WanderlustBy Sam Lepore

Subject: WanderNorth 7 - Hyder, Alaska
Date: Fri, 08 Jun 2001 22:18:41 -0700

To the ends of the earth. Well, not exactly, but it is my last state.
    Getting there is good. Getting back is better.

    At last I got to see some wild life. It started with a gaggle of Canadian honkers rummaging beside the road. Until now the closest I'd seen to a Canadian honker was an angry Vancouver bus driver blowing his horn. Then came a few deer and finally a black bear. When I saw the deer I whistled a deer whistle inside my helmet but it had no effect. When I saw the bear I whistled again, and the bear looked up. That's about as scientific as the published results for deer whistles. Still no moose, so I didn't try my moose whistle but then after the story of a rider who hit a moose on his way to witness Ron's finish three years ago, maybe I don't need to see one up close after all.
    Stopped for gas in Kitwanga, I grabbed a snack of fresh hot Indian fry bread. What is it about fry bread - do the Indians serve it because the tourists expect it or is it really common to all native cultures? Whatever, it was good, fluffy, and full of calories. For the second time in two days I was asked which ferry I had come on. Despite the increasing number of motorcycles on the road, most locals can't fathom anyone actually riding this far. Trust me ... when you see a bike "out there" it is more likely it came all the way than rode a train or a boat.
    The other day I mentioned the 'good news' of my GPS having Canadian roads. The other news is ... well, remember the saying that close only counts in horseshoes and hand grenades? The base map is 'close' for nuclear weapons. Follow highway 97 on the GPS and you'll go about 20 kilometers down a gravel road rather than through the town of Williams Lake. Follow highway 16 on it and you'll be on the wrong side of the Skeena River ... with no bridge to get there. I usually write to Garmin after a long trip to tell them the minor discrepancies I found in the base map. The title for this report would have to be: Canada moved.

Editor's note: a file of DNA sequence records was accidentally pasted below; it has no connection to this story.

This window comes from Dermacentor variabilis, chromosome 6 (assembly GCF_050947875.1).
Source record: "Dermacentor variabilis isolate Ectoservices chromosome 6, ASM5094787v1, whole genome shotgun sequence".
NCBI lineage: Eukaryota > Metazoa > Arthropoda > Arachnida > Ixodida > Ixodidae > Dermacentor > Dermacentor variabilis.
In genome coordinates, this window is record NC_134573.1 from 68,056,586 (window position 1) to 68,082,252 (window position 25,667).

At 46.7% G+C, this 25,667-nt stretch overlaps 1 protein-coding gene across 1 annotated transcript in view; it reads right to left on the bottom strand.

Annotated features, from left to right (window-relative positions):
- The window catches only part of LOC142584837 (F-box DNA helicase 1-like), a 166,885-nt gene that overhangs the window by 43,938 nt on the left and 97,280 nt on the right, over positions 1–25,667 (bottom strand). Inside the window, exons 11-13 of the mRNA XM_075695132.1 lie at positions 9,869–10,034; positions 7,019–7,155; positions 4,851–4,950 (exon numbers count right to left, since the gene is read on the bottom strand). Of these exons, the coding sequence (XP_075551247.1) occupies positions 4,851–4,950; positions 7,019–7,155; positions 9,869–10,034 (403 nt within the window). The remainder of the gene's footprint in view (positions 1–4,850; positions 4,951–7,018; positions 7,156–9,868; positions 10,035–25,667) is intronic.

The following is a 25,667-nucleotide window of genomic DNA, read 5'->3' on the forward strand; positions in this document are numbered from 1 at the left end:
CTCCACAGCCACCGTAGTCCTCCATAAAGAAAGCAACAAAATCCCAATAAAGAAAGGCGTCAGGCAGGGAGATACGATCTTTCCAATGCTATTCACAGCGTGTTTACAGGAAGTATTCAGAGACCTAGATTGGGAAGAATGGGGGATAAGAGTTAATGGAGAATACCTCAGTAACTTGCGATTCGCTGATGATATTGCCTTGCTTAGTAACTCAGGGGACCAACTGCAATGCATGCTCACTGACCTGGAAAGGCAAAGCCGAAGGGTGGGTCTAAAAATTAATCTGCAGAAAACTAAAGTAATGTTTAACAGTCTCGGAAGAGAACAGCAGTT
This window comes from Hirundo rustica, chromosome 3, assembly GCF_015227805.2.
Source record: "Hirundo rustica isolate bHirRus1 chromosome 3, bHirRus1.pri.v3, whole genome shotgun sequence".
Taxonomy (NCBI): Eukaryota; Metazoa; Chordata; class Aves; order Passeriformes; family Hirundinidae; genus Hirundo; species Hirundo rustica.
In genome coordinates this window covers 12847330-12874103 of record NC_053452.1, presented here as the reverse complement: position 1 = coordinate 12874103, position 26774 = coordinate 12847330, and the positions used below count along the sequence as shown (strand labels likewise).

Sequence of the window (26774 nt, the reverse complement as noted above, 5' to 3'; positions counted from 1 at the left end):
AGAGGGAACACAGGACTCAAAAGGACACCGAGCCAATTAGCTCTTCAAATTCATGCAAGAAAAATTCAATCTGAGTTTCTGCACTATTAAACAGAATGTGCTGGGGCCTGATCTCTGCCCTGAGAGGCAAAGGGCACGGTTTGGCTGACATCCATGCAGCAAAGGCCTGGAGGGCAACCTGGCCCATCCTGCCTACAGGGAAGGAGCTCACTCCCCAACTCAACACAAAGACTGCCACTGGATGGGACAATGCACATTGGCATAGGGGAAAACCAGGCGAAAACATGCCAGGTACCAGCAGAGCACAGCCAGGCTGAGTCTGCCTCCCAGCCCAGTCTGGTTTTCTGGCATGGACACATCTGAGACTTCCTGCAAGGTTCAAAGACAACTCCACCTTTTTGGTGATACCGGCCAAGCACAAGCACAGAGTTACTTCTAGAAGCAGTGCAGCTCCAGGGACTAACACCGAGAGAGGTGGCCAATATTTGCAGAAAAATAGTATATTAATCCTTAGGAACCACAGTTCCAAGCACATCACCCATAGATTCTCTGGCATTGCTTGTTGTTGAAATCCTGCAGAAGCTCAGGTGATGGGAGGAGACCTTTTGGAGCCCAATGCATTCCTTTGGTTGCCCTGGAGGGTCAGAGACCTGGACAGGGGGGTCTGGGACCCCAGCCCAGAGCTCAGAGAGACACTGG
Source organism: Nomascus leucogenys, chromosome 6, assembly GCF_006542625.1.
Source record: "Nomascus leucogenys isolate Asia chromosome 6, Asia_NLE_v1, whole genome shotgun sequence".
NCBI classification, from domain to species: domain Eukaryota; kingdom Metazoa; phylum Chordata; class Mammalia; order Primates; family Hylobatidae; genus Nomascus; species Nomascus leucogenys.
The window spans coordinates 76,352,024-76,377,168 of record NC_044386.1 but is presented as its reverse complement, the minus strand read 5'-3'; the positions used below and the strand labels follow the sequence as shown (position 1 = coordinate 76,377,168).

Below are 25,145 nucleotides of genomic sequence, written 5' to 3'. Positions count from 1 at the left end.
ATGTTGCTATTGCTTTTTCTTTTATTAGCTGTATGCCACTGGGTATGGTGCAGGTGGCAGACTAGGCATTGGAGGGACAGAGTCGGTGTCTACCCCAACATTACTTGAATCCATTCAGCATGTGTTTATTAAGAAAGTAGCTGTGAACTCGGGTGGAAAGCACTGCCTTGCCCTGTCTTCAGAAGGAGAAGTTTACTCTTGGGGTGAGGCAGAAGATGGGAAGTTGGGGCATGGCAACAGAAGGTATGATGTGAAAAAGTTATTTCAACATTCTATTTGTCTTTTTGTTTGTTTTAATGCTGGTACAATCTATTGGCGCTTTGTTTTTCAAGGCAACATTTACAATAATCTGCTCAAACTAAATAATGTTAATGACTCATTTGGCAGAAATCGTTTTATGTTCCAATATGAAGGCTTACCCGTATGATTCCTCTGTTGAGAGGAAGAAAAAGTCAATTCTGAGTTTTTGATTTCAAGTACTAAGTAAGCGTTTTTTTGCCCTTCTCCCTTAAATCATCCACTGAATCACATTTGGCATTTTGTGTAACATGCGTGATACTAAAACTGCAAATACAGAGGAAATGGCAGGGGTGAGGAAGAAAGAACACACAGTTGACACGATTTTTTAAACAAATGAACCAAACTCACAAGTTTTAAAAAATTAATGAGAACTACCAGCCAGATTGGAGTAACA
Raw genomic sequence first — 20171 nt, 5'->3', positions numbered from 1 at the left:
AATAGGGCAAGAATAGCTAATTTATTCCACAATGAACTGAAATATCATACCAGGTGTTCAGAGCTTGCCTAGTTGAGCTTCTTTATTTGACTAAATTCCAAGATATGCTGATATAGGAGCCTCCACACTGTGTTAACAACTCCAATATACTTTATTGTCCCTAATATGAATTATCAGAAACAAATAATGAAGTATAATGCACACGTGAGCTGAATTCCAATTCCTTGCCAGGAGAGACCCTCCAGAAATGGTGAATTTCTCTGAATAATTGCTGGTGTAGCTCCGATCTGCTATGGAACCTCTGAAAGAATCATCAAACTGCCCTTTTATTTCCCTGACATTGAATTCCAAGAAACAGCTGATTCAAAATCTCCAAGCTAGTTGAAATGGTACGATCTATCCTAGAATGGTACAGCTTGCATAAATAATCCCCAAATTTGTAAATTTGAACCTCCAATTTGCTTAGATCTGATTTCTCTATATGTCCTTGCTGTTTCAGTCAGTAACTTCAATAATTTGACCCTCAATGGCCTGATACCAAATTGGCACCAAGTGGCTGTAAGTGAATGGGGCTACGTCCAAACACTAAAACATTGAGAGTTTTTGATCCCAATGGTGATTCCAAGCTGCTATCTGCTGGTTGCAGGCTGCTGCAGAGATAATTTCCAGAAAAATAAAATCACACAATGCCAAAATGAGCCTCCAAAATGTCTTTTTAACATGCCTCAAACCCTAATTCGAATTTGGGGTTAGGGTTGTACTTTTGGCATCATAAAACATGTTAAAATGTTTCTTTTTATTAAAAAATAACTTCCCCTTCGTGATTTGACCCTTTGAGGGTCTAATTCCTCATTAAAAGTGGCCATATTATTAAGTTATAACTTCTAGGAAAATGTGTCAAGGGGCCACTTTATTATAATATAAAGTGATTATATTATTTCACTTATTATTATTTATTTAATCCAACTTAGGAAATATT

Kitwanga junction    After turning north for the last time at Kitwanga, there is suddenly an alpine feel to the day, even at the lowly altitude of 300 meters. First, it is only 5 degrees C at noon, and the trees are mostly spruce and widely spaced aspen. Even the ground cover has diminished to low growth thin grass. With the increasing mountains and snow covered peaks, I'd swear I was nearing the tree line instead of the ocean. The mountains are quite rugged in the last westerly stretch to Stewart/Hyder. There are several places where blue ice glaciers have strained and slumped on the slopes, showing stratiated fissures. Bear GlacierThe road passes the active Bear Glacier, which flows down around a curved pass into a lake and calves chunks of brilliant blue ice the size of busses. Movie set for 'Insomnia'At the end of the lake is an old, partially submerged house that looked like someone forgot to consider the rise of the melting glacier years ago when it was built. It was weathered, but, strangely, a group of men were working on the outside. Later in Hyder I found that the entire house and supporting structures are a new set being constructed for a Robin Williams movie, called Insomnia, due to start filming next Thursday. (And if you didn't know, Hyder is where the scenes for Leaving Normal were filmed.)
    This section of BC37 is the only place I've seen any significant RCMP presence. There were three trolling troopers within a 20 kilometer stretch. I wonder - if two patrol cars approach each other with radar on, does each cancel out the other? Or do both units go wild?

Entering Hyder, AlaskaHyder traffic ... a nonchallant horse    At last! Around the curve, there is the sign: Entering Hyder Alaska. The pavement ends. The entire "town" is one block long. There is a white horse standing in the middle of the road, casually observing, as though I am obviously the unusual traffic. No one is in much of a rush here, and the horse knows it.
    There are already a few bikes at the Inn. Ron is among them. Chatting with him later, I learn he came by way of the Top of the World highway, the long way around Alaska, through Dawson, 'down' to Tok and Fairbanks. He's been on the road since mid May. Talking about routes, he said in deadpan seriousness, "Next time I'd like to plan a longer route ..."

Ron Ayres bike at Mile 0
    As the sun is just beginning to set at 10 pm, there are about 20 bikes in the lot. The locals have already given a name to the group that shows up every year on the weekend closest to June 14 (even when Ron didn't come one year!): the Hyder Seekers.

209 miles
Smithers BC16 BC37 BC37A Hyder
Sam Lepore, San Francisco

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